The body of a man believed murdered nearly two years ago has been discovered under a place authorities had combed dozens of times before - his home.
Bonner County detectives Wednesday found the remains of wealthy retired school teacher Paul Gruber buried under his Muskrat Lake home.
Authorities said the discovery was a giant step toward cracking the notorious, bizarre unsolved case that had detectives at one time considering a call to the television shows “America’s Most Wanted” and “Unsolved Mysteries.”
“A man is dead and somebody killed him,” Bonner County Sheriff Chip Roos said. “When you can bring it closer to justice, that’s a good feeling.”
Deputies believe Gruber was shot and killed at his home in the woods sometime around February 1994 when family members reported the 53-year-old missing. An autopsy was under way late Friday in Spokane.
Deputies have a suspect, but the state Attorney General’s Office would not say whether they are close to making an arrest. State officials are involved in the investigation because the Bonner County prosecutor has an unspecified conflict of interest.
Authorities have a jailer who works as a part-time carpenter to thank for this week’s break, some 21 months into the investigation.
The jailer had done some carpentry on Gruber’s house for its previous owner. Detectives this week asked him to comb the grounds for any signs of new construction done to hide a body or clues.
The jailer noticed a low spot beneath the northwest corner of the house. Detectives peeled back a plastic barrier and dug a test hole in the dirt. There, they found unspecified evidence. Further digging produced the body.
“I myself had walked over that body no less than four times,” said Roos.
Last year, deputies used dogs that sniff for cadavers and a search team to scour the 20 acres around and under Gruber’s house south of Sandpoint. They found nothing.
Roos said the plastic probably had prevented the dogs from smelling the remains.
Fearful of disturbing or destroying evidence, authorities continued digging out mounds of earth Friday with trowels and teaspoons. State crime officials tested evidence removed from the ground for fingerprints.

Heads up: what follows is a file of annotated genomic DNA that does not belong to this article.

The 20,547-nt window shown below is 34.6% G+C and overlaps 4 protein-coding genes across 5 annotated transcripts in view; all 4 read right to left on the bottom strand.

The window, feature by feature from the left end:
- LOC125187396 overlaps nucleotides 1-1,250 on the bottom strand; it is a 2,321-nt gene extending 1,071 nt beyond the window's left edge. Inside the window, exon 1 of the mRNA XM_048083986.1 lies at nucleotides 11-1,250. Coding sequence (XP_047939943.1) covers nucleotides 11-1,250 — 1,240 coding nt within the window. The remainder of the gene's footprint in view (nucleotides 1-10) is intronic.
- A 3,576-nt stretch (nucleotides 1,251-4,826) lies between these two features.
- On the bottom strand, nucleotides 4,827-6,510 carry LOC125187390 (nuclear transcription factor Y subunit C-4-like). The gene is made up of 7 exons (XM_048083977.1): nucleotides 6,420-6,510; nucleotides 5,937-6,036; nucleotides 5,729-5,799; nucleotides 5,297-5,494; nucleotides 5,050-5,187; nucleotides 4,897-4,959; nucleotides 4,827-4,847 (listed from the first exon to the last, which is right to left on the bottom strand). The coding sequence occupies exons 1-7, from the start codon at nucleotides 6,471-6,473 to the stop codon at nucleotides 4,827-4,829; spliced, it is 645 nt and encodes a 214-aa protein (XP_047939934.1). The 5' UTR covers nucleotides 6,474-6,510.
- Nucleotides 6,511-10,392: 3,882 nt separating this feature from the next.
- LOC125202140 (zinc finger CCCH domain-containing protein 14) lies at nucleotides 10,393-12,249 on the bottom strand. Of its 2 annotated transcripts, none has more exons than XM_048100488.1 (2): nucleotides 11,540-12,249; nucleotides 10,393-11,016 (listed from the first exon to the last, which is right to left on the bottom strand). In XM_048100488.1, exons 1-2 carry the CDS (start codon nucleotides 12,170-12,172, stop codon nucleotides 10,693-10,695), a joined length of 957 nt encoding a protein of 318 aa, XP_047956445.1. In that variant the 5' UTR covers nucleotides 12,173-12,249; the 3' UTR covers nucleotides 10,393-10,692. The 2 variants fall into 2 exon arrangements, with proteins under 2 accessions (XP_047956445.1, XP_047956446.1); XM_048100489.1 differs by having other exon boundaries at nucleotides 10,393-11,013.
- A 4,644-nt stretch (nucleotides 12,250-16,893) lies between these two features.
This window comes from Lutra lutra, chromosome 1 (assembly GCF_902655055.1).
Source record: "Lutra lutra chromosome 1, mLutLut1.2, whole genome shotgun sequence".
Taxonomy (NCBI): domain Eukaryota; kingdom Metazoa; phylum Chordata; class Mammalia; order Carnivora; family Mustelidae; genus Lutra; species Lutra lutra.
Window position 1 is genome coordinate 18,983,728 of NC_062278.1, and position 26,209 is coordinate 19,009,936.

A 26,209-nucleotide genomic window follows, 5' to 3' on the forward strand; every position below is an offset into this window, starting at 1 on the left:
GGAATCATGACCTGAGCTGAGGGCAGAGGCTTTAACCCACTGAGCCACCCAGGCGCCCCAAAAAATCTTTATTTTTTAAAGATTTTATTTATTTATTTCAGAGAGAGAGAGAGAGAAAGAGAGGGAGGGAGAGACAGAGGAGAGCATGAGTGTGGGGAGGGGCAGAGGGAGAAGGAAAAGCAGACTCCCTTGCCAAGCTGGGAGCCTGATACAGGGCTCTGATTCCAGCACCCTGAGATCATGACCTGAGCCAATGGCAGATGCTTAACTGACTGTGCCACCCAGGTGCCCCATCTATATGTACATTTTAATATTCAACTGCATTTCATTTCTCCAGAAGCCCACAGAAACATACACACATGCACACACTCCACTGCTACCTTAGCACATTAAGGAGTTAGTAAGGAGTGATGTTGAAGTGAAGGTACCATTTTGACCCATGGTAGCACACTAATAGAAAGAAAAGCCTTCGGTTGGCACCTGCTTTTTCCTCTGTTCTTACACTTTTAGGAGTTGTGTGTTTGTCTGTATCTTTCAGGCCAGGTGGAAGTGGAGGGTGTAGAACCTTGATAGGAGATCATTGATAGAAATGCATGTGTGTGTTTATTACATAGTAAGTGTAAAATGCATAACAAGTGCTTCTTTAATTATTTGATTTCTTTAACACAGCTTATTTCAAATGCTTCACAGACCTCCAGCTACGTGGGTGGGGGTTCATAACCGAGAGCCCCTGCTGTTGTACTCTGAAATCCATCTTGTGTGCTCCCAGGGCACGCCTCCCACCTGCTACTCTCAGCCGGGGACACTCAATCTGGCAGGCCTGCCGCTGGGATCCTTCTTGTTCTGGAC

The discovery is the latest twist in a case that has kept deputies scurrying from one bizarre turn to another.
After family members reported Gruber missing in February 1994, authorities searched his home off Gypsy Bay Road. All his clothes were gone, along with guns, a computer, a television and most of his personal papers. They also found his vehicles left out of the garage in the snow - unlocked.
Authorities later found blood in the breezeway of his split-level home. DNA tests showed it came from Gruber and that there was enough blood loss to have killed him - but those tests were not completed until recently.
Weeks later, Gruber’s brand-new truck was found abandoned in Kootenai County. The keys were inside but there were no fingerprints - not even Gruber’s.
In March, a fisherman found a safe and Gruber’s cellular telephone by the road near Hayden Lake.
Someone had been picking up Gruber’s mail, paying his bills and using his credit card to withdraw cash from automated teller machines - sometimes $200 twice a day. Between $25,000 and $30,000 was withdrawn.
None of the developments in the case meshed with the portrait of Gruber that had been developed by detectives. Gruber was a well-traveled, wealthy man described as outgoing but meticulous, said Detective John Valdez.
Gruber owned a tour boat service in Lake Tahoe before moving to North Idaho and was a world traveler. He lived alone in his North Idaho home.
“We talked to well over 50 people who know this guy - including his stockbroker - and it didn’t look right,” Valdez said. So detectives “just kept following the trail, looking for clues.”
The work led them to a man authorities say had established a relationship with Gruber “for business reasons.” The man also had some of Gruber’s personal property.
Deputies “have a 4-inch-thick stack of papers and everything points in one direction,” Roos said.
Deputy Attorney General Scott James would not say whether charges were imminent.
“We have an ongoing investigation,” James said. “We are not able to discuss anything about it.”
Regardless, Roos said Friday he was proud of his detectives’ persistence.
“They would not let it go,” he said.
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